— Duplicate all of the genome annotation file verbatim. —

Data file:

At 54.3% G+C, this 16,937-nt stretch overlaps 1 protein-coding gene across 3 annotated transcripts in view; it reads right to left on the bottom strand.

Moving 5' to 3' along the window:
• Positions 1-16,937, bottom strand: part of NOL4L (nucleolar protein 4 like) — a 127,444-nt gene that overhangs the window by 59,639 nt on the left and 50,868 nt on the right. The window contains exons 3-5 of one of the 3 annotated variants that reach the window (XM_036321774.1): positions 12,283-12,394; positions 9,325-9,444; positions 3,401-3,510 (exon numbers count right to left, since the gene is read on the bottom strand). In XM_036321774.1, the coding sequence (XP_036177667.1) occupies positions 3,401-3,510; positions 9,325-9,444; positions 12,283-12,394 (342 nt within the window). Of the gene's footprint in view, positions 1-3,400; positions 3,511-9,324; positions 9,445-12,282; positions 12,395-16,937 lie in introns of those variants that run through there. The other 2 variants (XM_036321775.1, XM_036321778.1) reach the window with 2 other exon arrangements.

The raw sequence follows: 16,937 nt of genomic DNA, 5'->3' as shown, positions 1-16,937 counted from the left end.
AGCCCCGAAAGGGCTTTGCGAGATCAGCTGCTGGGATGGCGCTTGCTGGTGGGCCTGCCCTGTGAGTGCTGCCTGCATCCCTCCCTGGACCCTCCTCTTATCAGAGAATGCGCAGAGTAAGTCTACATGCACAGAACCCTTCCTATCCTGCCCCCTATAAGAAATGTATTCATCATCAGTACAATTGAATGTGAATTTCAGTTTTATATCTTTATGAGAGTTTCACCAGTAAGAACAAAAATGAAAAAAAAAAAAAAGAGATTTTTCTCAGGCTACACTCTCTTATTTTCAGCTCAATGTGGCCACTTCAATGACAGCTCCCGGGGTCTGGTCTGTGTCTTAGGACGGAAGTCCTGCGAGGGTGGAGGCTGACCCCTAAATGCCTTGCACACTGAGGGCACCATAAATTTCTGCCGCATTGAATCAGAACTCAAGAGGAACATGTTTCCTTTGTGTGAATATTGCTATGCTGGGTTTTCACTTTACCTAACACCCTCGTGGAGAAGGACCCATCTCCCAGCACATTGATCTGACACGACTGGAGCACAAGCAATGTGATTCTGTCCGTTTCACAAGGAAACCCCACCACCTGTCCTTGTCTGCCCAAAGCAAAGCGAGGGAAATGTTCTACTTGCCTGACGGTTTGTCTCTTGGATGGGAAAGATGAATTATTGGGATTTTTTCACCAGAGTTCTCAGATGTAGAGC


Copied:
At 54.3% G+C, this 16,937-nt stretch overlaps 1 protein-coding gene across 3 annotated transcripts in view; it reads right to left on the bottom strand.

Moving 5' to 3' along the window:
• Positions 1-16,937, bottom strand: part of NOL4L (nucleolar protein 4 like) — a 127,444-nt gene that overhangs the window by 59,639 nt on the left and 50,868 nt on the right. The window contains exons 3-5 of one of the 3 annotated variants that reach the window (XM_036321774.1): positions 12,283-12,394; positions 9,325-9,444; positions 3,401-3,510 (exon numbers count right to left, since the gene is read on the bottom strand). In XM_036321774.1, the coding sequence (XP_036177667.1) occupies positions 3,401-3,510; positions 9,325-9,444; positions 12,283-12,394 (342 nt within the window). Of the gene's footprint in view, positions 1-3,400; positions 3,511-9,324; positions 9,445-12,282; positions 12,395-16,937 lie in introns of those variants that run through there. The other 2 variants (XM_036321775.1, XM_036321778.1) reach the window with 2 other exon arrangements.

The raw sequence follows: 16,937 nt of genomic DNA, 5'->3' as shown, positions 1-16,937 counted from the left end.
AGCCCCGAAAGGGCTTTGCGAGATCAGCTGCTGGGATGGCGCTTGCTGGTGGGCCTGCCCTGTGAGTGCTGCCTGCATCCCTCCCTGGACCCTCCTCTTATCAGAGAATGCGCAGAGTAAGTCTACATGCACAGAACCCTTCCTATCCTGCCCCCTATAAGAAATGTATTCATCATCAGTACAATTGAATGTGAATTTCAGTTTTATATCTTTATGAGAGTTTCACCAGTAAGAACAAAAATGAAAAAAAAAAAAAAGAGATTTTTCTCAGGCTACACTCTCTTATTTTCAGCTCAATGTGGCCACTTCAATGACAGCTCCCGGGGTCTGGTCTGTGTCTTAGGACGGAAGTCCTGCGAGGGTGGAGGCTGACCCCTAAATGCCTTGCACACTGAGGGCACCATAAATTTCTGCCGCATTGAATCAGAACTCAAGAGGAACATGTTTCCTTTGTGTGAATATTGCTATGCTGGGTTTTCACTTTACCTAACACCCTCGTGGAGAAGGACCCATCTCCCAGCACATTGATCTGACACGACTGGAGCACAAGCAATGTGATTCTGTCCGTTTCACAAGGAAACCCCACCACCTGTCCTTGTCTGCCCAAAGCAAAGCGAGGGAAATGTTCTACTTGCCTGACGGTTTGTCTCTTGGATGGGAAAGATGAATTATTGGGATTTTTTCACCAGAGTTCTCAGATGTAGAGC